As I referenced in my last blog post the last two years have been brutal from a security perspective, we are in the era of the 1) massive data breaches, 2) advanced persistent threats, and 3) major protocol attacks against key technologies such as SSL.
The scary thing is that we, as security professionals, can’t fix just one thing to make everything better. Instead the entire industry has to think of security holistically under a shared responsibility model – that is where vendors produce low risk products supported by documentation, policies, and procedures that enable customers to deploy in low risk configurations.
There is no such thing as being only secure or being insecure, security is not a binary state, instead security is a process that seeks to understand, minimize, and ultimately accept risk. The risk management process is based on knowing that security events will happen – then understanding the likelihood and impact when security events do occur.
This may sound complex, but it’s not. A good security program balances risk and business impact using technical, managerial, and operational security controls. A security control is a policy or requirement – they can range from very pragmatic (disable telnet on all servers) to very fuzzy (ensure a system is in place for asset management).
The good news is that you don’t need to create a security program from scratch if you don’t have one (or if you need a better one) – there are tons of very good security/risk management frameworks to build upon. The even better news – KEMP LoadMaster has hundreds of security controls that can enable you to be successful in reducing risk following any of the below programs.
The SANS Critical Security Controls specify actionable guidance to reduce risk with a focus on high reward actions. If you are scared of creating or growing a risk management program – SANS is a great starting point that should be successful in reducing risk for any size of organization. SANS recommends starting with the “First Five” controls to reduce risk with the least amount of effort and highest reward.
The IEC/ISO 27000 series of security standards are generally adopted by larger organizations; these are internationally recognized (and auditable) standards that have a broad scope and specify everything from a how a risk management program should work to specific recommendations for storage security. ISO 27001 is the starting point as it specifies a “Information Security Management System”. It’s a good risk management standard, but beware, it can be expensive to obtain the standard and doesn’t have a notion of quick wins.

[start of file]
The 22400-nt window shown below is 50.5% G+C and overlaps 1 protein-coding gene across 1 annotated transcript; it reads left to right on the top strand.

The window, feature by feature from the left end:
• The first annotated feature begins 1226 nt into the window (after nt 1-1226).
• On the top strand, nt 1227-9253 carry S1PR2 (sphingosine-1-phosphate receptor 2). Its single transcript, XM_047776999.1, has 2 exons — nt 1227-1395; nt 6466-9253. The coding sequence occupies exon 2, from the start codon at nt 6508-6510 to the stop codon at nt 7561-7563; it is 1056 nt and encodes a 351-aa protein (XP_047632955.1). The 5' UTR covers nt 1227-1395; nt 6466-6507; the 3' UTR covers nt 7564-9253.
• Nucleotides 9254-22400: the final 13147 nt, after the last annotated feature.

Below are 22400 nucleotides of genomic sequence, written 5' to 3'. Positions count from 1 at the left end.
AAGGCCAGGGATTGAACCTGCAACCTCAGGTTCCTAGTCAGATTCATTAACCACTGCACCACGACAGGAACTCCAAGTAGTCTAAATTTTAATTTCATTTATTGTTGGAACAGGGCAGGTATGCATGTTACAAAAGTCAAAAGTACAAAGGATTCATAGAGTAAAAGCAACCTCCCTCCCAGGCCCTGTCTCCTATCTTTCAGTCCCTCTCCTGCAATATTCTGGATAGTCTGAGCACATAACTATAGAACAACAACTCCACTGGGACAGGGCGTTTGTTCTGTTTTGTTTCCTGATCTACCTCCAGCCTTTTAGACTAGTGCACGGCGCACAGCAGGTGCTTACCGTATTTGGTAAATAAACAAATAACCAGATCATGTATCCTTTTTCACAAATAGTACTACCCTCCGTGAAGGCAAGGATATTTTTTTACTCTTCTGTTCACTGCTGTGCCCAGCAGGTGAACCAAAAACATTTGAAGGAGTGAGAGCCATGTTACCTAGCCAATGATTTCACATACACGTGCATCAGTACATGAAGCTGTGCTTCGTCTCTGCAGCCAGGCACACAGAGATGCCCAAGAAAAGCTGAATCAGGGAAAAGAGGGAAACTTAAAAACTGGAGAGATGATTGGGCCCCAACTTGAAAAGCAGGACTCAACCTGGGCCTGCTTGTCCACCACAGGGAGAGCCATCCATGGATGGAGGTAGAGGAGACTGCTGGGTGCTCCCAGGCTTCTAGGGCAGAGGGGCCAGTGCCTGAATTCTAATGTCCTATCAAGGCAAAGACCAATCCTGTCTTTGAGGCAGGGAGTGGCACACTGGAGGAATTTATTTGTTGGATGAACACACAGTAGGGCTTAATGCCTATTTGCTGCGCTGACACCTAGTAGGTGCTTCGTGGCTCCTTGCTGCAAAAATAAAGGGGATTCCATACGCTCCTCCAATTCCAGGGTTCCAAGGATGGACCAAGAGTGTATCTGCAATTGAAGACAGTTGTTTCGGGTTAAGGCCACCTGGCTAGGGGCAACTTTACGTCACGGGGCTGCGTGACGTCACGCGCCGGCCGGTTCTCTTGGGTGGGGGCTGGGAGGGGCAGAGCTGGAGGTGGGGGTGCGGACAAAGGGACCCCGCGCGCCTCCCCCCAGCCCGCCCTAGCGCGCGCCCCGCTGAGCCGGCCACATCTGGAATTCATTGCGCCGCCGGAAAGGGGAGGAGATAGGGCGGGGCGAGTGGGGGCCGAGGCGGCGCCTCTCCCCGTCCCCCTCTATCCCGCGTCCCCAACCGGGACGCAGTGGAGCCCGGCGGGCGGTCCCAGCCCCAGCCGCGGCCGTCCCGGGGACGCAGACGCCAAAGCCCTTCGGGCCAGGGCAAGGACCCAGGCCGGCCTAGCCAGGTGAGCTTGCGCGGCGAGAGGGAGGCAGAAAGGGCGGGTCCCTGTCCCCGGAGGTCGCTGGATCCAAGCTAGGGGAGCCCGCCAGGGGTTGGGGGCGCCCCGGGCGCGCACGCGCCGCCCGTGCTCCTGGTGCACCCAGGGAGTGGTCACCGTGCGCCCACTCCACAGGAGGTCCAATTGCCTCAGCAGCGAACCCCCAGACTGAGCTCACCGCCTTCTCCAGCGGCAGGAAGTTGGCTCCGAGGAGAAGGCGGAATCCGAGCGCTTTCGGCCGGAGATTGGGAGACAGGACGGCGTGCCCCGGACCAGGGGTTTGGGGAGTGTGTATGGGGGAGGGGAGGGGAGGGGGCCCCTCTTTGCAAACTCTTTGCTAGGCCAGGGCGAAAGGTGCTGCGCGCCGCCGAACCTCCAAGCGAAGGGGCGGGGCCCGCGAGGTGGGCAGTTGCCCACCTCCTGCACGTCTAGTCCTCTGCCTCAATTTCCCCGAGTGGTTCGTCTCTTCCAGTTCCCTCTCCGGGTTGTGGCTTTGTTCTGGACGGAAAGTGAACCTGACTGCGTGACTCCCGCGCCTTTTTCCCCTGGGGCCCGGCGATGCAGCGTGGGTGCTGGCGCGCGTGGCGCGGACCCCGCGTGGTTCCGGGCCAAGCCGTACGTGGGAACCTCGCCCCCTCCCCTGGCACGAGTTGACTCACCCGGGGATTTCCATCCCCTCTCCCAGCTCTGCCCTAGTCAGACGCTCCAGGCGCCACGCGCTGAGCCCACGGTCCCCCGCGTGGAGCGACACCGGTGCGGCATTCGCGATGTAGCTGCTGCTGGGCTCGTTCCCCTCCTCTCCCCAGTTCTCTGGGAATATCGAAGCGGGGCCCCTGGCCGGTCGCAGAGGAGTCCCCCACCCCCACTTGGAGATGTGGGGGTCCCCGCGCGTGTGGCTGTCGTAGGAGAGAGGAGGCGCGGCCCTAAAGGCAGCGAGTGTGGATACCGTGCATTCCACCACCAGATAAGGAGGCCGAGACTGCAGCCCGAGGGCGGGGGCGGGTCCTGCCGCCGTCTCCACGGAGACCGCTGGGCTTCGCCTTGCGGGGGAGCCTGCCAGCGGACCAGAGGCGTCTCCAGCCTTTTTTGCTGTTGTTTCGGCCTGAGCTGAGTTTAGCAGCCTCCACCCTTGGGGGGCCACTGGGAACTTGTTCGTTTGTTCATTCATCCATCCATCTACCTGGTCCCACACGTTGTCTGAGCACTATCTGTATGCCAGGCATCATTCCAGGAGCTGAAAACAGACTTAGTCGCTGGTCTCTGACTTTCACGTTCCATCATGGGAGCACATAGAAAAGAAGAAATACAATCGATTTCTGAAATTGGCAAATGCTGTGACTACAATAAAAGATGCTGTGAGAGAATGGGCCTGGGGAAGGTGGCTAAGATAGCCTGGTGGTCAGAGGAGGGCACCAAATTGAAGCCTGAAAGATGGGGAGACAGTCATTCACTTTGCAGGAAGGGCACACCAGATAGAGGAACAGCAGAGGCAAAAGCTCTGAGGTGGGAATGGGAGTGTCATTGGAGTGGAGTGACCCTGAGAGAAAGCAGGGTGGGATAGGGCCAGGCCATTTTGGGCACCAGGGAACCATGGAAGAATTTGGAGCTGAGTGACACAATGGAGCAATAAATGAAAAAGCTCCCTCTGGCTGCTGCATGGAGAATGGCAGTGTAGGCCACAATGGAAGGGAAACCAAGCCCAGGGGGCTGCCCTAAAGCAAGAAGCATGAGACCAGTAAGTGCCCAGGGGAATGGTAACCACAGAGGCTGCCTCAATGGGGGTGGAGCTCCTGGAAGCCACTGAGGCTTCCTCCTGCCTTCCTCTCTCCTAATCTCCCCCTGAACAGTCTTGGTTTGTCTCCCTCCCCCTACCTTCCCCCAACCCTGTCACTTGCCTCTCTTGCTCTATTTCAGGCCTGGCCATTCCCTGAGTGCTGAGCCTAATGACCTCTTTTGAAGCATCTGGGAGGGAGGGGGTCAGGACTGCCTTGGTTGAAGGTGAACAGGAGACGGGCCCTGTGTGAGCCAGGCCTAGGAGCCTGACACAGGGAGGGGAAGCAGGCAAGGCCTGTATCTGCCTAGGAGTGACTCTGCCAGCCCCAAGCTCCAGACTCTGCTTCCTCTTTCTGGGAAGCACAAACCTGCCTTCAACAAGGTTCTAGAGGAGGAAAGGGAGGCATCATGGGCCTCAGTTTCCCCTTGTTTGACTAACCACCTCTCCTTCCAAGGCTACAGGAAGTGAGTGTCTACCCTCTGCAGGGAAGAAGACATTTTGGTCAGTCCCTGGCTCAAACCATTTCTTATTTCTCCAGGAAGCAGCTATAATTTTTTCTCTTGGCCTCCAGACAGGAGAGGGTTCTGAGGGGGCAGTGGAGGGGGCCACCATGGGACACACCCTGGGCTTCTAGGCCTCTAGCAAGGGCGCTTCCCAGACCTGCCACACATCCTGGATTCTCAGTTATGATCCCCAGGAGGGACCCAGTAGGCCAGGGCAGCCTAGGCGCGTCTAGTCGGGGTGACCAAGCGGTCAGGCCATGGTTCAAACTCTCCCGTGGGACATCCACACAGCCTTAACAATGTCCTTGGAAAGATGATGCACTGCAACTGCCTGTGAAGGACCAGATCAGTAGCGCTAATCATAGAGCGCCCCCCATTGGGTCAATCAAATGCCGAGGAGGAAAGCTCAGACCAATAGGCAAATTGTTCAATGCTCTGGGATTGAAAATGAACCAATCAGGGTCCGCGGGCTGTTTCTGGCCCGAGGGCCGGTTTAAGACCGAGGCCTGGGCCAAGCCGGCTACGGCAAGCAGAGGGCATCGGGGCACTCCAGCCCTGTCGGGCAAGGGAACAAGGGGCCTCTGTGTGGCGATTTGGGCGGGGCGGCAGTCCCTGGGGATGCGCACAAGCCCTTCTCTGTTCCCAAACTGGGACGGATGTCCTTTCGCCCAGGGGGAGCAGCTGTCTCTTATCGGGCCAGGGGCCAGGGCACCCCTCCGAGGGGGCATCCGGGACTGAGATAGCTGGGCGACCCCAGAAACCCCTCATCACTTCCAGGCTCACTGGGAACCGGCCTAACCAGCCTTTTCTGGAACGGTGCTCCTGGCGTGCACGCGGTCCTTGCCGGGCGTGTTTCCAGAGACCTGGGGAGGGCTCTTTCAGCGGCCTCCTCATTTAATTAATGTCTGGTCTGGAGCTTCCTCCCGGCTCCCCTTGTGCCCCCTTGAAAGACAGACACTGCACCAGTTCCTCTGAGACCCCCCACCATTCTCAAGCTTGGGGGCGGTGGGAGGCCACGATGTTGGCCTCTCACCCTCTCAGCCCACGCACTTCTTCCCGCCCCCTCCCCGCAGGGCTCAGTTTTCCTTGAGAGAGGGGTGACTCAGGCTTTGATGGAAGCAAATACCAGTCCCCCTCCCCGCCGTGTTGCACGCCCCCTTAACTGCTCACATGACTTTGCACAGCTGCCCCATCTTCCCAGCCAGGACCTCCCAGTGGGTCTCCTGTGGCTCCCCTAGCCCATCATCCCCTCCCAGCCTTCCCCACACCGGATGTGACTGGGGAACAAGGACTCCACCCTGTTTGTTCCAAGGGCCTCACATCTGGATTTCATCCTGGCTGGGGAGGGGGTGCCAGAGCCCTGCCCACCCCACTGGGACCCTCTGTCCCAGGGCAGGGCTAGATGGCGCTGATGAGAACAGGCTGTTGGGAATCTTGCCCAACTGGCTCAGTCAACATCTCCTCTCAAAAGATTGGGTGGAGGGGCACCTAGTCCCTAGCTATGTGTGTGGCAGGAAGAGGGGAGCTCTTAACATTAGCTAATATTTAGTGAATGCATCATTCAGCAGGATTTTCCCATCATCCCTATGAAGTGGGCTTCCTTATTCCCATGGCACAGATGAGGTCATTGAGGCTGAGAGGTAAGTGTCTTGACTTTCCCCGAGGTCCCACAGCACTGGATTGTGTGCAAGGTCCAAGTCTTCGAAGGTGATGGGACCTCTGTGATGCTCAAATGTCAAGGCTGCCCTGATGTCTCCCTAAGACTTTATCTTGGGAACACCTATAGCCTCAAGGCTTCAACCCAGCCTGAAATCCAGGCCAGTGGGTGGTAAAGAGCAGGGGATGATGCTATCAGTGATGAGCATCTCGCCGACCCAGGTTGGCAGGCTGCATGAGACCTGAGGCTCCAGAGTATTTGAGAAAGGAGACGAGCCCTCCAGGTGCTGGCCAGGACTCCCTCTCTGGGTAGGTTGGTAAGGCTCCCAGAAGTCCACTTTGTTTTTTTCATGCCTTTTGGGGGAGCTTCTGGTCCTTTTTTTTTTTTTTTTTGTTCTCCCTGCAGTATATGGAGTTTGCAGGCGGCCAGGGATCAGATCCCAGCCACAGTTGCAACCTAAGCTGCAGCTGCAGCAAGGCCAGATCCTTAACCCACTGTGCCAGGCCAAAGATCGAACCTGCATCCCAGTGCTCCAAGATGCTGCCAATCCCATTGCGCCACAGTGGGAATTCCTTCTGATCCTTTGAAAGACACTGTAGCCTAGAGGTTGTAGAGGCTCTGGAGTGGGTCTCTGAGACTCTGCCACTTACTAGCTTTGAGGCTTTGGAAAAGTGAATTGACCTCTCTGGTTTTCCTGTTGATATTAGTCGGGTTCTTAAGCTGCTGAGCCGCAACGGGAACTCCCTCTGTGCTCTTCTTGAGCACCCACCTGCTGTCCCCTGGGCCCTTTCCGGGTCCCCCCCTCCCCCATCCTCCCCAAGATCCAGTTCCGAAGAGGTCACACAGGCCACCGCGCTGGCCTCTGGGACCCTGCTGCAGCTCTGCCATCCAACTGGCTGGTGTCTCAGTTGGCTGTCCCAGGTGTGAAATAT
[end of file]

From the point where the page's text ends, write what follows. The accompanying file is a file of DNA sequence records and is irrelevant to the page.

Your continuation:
The US Federal Government publishes a variety of documents that can be the basis for a risk management program and for understanding specific technological risk. The starting point for US and DoD standards is the NIST Special Publication 800/1800 series (http://csrc.nist.gov/publications/PubsSPs.html) . Some highlights would be:
- NIST SP 800-66: An Introductory Resource Guide for Implementing the Health Insurance Portability and Accountability Act (HIPAA) Security Rule
- NIST SP 800-37: Guide for Applying the Risk Management Framework to Federal Information Systems: A Security Life Cycle Approach
- NIST SP 800-144: Guidelines on Security and Privacy in Public Cloud Computing
KEMP Quick Win Security Controls
- Adopt a Web Application Firewall (WAF) – such as the one integrated with the KEMP LoadMaster (link to https://kemptechnologies.com/solutions/waf/)
- Terminate or configure all SSL on a central device – ensure a consistent SSL policy across your entire organization
- Isolate your network correctly – create network separations and use capabilities like layer 4 firewalling in LoadMaster to isolate applications and reduce attack surface
- Enable strong authentication for your end users – require authentication to access network services and move internet exposed servers inside your network using the free Edge Security Pack (ESP) functionality in loadmaster.
If you have questions on how KEMP LoadMaster, KEMP Loadmaster Geo, and KEMP360 can integrate into your security management program or questions on specific security controls please contact our support engineers.
Stay tuned – the next blog post in this series will discuss the distinction and overlap between Compliance and Security!